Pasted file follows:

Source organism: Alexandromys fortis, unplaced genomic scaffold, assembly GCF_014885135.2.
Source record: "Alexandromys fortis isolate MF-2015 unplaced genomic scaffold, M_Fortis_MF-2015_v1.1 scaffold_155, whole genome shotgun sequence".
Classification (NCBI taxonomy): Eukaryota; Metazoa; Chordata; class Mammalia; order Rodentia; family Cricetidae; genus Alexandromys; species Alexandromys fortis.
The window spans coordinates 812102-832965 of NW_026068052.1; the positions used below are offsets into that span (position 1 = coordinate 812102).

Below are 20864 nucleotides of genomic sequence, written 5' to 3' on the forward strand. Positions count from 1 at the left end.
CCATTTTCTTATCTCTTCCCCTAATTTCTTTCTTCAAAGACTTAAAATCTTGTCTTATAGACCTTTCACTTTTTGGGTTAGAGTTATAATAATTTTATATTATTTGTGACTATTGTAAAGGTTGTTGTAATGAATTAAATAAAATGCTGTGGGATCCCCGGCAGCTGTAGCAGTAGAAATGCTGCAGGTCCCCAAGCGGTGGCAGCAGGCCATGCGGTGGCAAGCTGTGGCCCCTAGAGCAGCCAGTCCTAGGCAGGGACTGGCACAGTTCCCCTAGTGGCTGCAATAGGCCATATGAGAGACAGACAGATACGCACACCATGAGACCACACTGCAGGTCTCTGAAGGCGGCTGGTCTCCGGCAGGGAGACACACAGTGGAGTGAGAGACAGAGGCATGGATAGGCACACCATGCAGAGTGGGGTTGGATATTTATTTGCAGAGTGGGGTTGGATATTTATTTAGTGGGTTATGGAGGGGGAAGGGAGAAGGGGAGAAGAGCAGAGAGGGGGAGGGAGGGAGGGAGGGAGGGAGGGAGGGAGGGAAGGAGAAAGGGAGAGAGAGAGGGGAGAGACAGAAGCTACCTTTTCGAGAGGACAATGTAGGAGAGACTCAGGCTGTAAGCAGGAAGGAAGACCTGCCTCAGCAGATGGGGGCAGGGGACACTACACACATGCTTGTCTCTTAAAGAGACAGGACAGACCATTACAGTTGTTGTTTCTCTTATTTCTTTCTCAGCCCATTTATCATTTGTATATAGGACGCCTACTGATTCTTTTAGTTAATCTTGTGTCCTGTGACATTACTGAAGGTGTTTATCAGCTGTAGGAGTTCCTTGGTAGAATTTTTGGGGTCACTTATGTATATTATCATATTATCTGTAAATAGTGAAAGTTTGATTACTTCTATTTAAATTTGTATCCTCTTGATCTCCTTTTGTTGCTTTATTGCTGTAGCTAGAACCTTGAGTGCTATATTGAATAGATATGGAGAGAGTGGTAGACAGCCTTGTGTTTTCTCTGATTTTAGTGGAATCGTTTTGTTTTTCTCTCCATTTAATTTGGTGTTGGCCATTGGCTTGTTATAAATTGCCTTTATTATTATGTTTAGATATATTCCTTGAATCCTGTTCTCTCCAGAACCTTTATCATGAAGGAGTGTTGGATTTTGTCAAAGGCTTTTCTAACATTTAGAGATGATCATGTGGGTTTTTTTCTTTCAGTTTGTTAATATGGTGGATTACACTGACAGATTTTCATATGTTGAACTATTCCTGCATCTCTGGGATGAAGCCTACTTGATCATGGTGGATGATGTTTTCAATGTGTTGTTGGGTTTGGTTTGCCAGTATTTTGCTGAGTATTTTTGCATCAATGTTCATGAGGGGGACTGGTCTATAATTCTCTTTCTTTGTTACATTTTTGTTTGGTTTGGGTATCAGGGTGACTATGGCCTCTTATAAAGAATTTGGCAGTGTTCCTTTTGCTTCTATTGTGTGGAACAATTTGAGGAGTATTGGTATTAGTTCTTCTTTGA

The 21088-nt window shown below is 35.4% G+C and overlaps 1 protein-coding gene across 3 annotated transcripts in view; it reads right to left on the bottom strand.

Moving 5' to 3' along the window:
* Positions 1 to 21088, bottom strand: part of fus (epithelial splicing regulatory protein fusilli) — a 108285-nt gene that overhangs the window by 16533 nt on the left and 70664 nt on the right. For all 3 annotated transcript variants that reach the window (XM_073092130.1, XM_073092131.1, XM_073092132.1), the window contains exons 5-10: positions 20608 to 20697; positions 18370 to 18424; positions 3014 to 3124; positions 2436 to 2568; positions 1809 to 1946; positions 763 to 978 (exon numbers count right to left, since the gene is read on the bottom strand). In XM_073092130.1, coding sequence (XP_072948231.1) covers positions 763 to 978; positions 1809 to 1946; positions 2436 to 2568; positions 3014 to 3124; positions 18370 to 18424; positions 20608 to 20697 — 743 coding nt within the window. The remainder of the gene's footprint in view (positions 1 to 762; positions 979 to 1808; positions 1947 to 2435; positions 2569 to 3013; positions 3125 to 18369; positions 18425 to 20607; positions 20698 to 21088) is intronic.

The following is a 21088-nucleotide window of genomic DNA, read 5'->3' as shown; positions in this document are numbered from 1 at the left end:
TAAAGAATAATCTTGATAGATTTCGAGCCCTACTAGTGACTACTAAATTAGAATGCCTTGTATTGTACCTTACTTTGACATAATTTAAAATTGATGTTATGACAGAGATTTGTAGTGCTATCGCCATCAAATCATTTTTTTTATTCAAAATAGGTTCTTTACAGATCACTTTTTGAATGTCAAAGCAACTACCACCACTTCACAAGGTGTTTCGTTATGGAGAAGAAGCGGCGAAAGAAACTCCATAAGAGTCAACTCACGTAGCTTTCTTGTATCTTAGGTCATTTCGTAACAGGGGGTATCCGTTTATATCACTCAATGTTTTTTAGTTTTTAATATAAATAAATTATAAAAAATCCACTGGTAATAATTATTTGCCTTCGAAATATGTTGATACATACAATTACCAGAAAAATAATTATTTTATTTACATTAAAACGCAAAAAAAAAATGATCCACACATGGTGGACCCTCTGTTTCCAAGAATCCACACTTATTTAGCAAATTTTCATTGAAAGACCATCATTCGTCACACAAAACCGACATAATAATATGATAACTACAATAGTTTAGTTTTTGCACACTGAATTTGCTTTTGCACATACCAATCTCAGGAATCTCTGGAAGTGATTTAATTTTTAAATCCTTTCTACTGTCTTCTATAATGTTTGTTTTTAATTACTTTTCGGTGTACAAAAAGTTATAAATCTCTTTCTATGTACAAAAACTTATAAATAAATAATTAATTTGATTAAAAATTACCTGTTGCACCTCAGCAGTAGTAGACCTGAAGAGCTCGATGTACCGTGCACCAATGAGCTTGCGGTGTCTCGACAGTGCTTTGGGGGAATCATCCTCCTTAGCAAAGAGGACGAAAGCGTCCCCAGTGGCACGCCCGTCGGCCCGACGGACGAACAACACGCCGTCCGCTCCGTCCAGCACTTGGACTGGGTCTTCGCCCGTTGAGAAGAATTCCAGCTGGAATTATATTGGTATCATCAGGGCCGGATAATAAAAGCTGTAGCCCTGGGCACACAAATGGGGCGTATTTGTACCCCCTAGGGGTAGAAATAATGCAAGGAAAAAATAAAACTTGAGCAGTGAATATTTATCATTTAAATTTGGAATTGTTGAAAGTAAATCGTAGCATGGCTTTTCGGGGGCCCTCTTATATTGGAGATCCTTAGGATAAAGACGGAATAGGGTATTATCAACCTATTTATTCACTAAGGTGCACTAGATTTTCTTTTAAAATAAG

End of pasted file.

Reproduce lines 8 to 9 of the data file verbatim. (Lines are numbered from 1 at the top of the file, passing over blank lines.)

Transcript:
Moving 5' to 3' along the window:
* Positions 1 to 21088, bottom strand: part of fus (epithelial splicing regulatory protein fusilli) — a 108285-nt gene that overhangs the window by 16533 nt on the left and 70664 nt on the right. For all 3 annotated transcript variants that reach the window (XM_073092130.1, XM_073092131.1, XM_073092132.1), the window contains exons 5-10: positions 20608 to 20697; positions 18370 to 18424; positions 3014 to 3124; positions 2436 to 2568; positions 1809 to 1946; positions 763 to 978 (exon numbers count right to left, since the gene is read on the bottom strand). In XM_073092130.1, coding sequence (XP_072948231.1) covers positions 763 to 978; positions 1809 to 1946; positions 2436 to 2568; positions 3014 to 3124; positions 18370 to 18424; positions 20608 to 20697 — 743 coding nt within the window. The remainder of the gene's footprint in view (positions 1 to 762; positions 979 to 1808; positions 1947 to 2435; positions 2569 to 3013; positions 3125 to 18369; positions 18425 to 20607; positions 20698 to 21088) is intronic.